Is TOPGUN A Real Navy Program? Yes, And It Was Created After Poor Performance During The Vietnam War. 

(Senior Airman Elora J. Martinez/U.S. Air Force via AP)

“Top Gun: Maverick” is well on its way to banking a billion dollars at the box office. The world is buzzing about the fictional version of a TopGun fighter pilot played by Tom Cruise. 

Guess what? Top Gun is an actual navy program, and it started because we needed to improve the performance of our pilots after a poor performance in the Vietnam War. 

TOPGUN is more commonly known as the Navy Fighter Weapons School, and the mission for this particular group is simple; win in combat. 

Our Navy fighters weren’t doing enough of that during Vietnam, and there were very high levels of casualties even though our aircraft and weapons technology were superior. So, special experts were brought in to train pilots and Naval Flight Officers on how to take advantage of new innovations in the cockpit and properly engage enemy targets, according to navy.com.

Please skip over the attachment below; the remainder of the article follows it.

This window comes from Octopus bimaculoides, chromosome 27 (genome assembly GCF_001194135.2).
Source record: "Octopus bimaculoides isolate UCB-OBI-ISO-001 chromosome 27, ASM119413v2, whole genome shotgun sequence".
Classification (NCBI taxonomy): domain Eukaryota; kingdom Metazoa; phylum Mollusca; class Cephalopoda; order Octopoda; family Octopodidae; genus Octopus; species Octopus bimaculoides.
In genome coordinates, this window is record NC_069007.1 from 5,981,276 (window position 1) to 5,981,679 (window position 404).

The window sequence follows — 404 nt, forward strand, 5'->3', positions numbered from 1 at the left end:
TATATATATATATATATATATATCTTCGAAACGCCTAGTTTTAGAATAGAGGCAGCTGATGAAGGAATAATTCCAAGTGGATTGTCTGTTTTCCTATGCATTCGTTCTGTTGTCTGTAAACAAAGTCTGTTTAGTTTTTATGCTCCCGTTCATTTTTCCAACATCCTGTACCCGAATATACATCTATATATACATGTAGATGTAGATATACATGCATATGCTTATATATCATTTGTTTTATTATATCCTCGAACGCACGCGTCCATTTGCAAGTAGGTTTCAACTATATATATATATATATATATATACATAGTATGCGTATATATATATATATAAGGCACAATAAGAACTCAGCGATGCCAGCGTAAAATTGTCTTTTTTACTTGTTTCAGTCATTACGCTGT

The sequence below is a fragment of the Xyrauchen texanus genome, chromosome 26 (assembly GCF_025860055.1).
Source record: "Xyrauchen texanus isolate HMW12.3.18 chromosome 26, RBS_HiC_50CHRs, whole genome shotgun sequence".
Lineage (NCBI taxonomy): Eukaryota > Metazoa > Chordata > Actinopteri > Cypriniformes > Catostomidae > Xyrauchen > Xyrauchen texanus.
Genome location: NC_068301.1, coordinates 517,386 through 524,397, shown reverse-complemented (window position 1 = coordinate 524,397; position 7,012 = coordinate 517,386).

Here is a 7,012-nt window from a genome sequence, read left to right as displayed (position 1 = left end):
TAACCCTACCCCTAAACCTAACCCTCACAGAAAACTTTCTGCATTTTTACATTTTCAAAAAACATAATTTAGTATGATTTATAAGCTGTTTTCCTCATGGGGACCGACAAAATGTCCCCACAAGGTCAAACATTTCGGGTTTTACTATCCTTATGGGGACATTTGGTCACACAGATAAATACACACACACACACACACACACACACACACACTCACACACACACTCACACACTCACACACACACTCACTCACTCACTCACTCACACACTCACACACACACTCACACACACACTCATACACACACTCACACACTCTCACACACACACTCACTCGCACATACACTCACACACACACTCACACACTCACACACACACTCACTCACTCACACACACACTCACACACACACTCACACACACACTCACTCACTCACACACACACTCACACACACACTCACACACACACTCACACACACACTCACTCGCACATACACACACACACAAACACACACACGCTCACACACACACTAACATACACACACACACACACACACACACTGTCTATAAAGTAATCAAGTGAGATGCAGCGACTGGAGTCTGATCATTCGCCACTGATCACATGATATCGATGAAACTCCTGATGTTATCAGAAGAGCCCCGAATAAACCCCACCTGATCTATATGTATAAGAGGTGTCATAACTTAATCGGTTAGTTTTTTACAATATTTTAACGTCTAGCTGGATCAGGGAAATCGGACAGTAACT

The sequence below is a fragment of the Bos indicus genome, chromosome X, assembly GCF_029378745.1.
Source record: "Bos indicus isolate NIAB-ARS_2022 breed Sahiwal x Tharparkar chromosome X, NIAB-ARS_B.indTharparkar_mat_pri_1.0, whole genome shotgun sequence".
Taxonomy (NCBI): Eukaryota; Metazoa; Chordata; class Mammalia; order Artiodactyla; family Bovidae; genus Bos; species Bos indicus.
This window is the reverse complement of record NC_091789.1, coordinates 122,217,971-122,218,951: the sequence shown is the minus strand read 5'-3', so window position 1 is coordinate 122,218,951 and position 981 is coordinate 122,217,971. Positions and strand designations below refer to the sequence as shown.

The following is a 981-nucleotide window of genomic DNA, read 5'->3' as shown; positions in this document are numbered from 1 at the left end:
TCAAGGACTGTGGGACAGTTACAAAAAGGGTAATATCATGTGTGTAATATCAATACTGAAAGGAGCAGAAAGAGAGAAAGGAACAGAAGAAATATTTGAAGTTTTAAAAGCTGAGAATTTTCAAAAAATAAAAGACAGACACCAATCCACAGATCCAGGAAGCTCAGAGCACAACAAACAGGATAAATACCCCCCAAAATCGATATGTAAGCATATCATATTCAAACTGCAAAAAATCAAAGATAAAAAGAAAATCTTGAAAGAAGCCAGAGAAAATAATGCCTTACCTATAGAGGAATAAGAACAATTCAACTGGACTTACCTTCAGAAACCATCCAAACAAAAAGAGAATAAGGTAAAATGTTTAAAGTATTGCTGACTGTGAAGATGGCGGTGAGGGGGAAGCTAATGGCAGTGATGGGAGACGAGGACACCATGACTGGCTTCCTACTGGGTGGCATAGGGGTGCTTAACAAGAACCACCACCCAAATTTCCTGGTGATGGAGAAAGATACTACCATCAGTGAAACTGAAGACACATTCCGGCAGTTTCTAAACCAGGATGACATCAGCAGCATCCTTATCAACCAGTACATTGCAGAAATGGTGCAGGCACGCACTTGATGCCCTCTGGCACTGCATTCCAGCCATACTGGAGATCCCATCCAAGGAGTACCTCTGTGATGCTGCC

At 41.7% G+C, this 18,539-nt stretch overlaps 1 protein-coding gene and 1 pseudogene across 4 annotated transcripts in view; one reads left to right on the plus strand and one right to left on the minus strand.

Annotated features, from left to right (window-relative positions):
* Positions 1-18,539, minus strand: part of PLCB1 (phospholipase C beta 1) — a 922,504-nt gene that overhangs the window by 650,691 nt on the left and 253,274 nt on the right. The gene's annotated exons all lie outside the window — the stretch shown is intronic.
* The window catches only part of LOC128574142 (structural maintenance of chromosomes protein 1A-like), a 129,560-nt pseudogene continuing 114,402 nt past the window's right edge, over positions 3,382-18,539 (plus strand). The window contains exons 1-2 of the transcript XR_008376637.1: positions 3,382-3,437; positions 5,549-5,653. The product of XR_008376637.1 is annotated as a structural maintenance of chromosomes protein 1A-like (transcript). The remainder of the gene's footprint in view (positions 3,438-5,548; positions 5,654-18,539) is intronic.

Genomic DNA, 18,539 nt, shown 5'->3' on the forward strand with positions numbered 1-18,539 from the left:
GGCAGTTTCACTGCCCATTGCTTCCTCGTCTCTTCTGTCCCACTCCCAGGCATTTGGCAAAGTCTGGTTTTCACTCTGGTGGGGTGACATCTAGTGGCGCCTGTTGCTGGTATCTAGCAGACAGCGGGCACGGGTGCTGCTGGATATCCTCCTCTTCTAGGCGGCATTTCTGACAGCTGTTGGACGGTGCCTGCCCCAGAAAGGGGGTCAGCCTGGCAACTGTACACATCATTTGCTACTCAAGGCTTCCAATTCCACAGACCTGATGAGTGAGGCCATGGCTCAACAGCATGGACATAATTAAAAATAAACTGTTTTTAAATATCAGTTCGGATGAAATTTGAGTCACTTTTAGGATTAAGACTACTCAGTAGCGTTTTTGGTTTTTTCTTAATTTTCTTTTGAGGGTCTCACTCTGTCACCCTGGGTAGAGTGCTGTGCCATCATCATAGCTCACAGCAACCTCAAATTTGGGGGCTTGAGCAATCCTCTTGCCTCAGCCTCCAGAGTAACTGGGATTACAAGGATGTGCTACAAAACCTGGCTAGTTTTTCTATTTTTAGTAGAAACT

The training was successful; one year after the school opened, the numbers were astounding. According to a story on navy.com, for every one U.S. casualty, there were 12 for the enemy. 

The training took place in the high desert of Fallon, Nevada.  The program draws the best of the best, highly-skilled pilots who use three words to describe themselves. Humble, credible, and approachable. 

Graduates earn the famous TOPGUN patch reminding them of their responsibility as the finest aviators in the Navy. 

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